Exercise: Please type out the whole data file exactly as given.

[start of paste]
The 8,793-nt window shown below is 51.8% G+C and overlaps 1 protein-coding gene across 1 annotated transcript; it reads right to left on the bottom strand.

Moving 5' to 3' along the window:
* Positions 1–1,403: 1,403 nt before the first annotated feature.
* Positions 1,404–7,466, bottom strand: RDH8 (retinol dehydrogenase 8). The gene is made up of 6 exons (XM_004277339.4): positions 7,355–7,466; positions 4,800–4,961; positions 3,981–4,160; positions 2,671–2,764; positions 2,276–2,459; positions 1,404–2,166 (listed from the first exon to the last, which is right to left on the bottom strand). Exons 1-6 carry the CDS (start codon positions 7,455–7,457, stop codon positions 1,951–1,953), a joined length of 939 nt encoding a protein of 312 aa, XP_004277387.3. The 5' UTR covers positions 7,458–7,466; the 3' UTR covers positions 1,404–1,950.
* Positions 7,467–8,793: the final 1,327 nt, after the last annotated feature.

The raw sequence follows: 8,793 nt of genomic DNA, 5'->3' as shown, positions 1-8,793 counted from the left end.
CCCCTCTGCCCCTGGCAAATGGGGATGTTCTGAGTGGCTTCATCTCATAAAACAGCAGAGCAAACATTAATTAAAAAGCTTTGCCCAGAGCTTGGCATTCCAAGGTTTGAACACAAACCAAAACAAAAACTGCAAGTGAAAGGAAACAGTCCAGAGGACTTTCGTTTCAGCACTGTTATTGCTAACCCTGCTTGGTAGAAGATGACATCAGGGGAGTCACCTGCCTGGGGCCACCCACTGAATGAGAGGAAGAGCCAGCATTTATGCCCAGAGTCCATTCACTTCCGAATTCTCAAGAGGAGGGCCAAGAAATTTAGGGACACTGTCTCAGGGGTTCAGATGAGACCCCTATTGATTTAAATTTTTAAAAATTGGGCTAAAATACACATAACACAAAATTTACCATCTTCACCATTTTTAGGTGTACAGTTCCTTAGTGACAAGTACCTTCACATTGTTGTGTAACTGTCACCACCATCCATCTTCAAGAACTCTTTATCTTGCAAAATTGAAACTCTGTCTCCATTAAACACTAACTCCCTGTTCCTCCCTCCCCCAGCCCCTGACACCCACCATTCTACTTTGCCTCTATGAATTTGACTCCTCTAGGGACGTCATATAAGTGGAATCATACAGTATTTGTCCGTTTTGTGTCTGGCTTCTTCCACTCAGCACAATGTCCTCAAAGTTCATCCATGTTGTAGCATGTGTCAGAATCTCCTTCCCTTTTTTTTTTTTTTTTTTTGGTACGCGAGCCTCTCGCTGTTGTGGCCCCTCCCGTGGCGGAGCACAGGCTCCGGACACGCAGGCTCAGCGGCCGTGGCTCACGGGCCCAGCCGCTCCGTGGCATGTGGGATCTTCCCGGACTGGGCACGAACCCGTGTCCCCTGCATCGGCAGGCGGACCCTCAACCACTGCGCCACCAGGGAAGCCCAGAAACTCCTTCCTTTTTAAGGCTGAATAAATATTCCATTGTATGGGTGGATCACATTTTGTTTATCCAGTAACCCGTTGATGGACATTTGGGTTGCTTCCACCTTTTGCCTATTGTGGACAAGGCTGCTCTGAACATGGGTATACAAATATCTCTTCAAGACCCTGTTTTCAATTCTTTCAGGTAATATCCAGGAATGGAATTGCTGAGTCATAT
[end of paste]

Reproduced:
The 8,793-nt window shown below is 51.8% G+C and overlaps 1 protein-coding gene across 1 annotated transcript; it reads right to left on the bottom strand.

Moving 5' to 3' along the window:
* Positions 1–1,403: 1,403 nt before the first annotated feature.
* Positions 1,404–7,466, bottom strand: RDH8 (retinol dehydrogenase 8). The gene is made up of 6 exons (XM_004277339.4): positions 7,355–7,466; positions 4,800–4,961; positions 3,981–4,160; positions 2,671–2,764; positions 2,276–2,459; positions 1,404–2,166 (listed from the first exon to the last, which is right to left on the bottom strand). Exons 1-6 carry the CDS (start codon positions 7,455–7,457, stop codon positions 1,951–1,953), a joined length of 939 nt encoding a protein of 312 aa, XP_004277387.3. The 5' UTR covers positions 7,458–7,466; the 3' UTR covers positions 1,404–1,950.
* Positions 7,467–8,793: the final 1,327 nt, after the last annotated feature.

The raw sequence follows: 8,793 nt of genomic DNA, 5'->3' as shown, positions 1-8,793 counted from the left end.
CCCCTCTGCCCCTGGCAAATGGGGATGTTCTGAGTGGCTTCATCTCATAAAACAGCAGAGCAAACATTAATTAAAAAGCTTTGCCCAGAGCTTGGCATTCCAAGGTTTGAACACAAACCAAAACAAAAACTGCAAGTGAAAGGAAACAGTCCAGAGGACTTTCGTTTCAGCACTGTTATTGCTAACCCTGCTTGGTAGAAGATGACATCAGGGGAGTCACCTGCCTGGGGCCACCCACTGAATGAGAGGAAGAGCCAGCATTTATGCCCAGAGTCCATTCACTTCCGAATTCTCAAGAGGAGGGCCAAGAAATTTAGGGACACTGTCTCAGGGGTTCAGATGAGACCCCTATTGATTTAAATTTTTAAAAATTGGGCTAAAATACACATAACACAAAATTTACCATCTTCACCATTTTTAGGTGTACAGTTCCTTAGTGACAAGTACCTTCACATTGTTGTGTAACTGTCACCACCATCCATCTTCAAGAACTCTTTATCTTGCAAAATTGAAACTCTGTCTCCATTAAACACTAACTCCCTGTTCCTCCCTCCCCCAGCCCCTGACACCCACCATTCTACTTTGCCTCTATGAATTTGACTCCTCTAGGGACGTCATATAAGTGGAATCATACAGTATTTGTCCGTTTTGTGTCTGGCTTCTTCCACTCAGCACAATGTCCTCAAAGTTCATCCATGTTGTAGCATGTGTCAGAATCTCCTTCCCTTTTTTTTTTTTTTTTTTTGGTACGCGAGCCTCTCGCTGTTGTGGCCCCTCCCGTGGCGGAGCACAGGCTCCGGACACGCAGGCTCAGCGGCCGTGGCTCACGGGCCCAGCCGCTCCGTGGCATGTGGGATCTTCCCGGACTGGGCACGAACCCGTGTCCCCTGCATCGGCAGGCGGACCCTCAACCACTGCGCCACCAGGGAAGCCCAGAAACTCCTTCCTTTTTAAGGCTGAATAAATATTCCATTGTATGGGTGGATCACATTTTGTTTATCCAGTAACCCGTTGATGGACATTTGGGTTGCTTCCACCTTTTGCCTATTGTGGACAAGGCTGCTCTGAACATGGGTATACAAATATCTCTTCAAGACCCTGTTTTCAATTCTTTCAGGTAATATCCAGGAATGGAATTGCTGAGTCATAT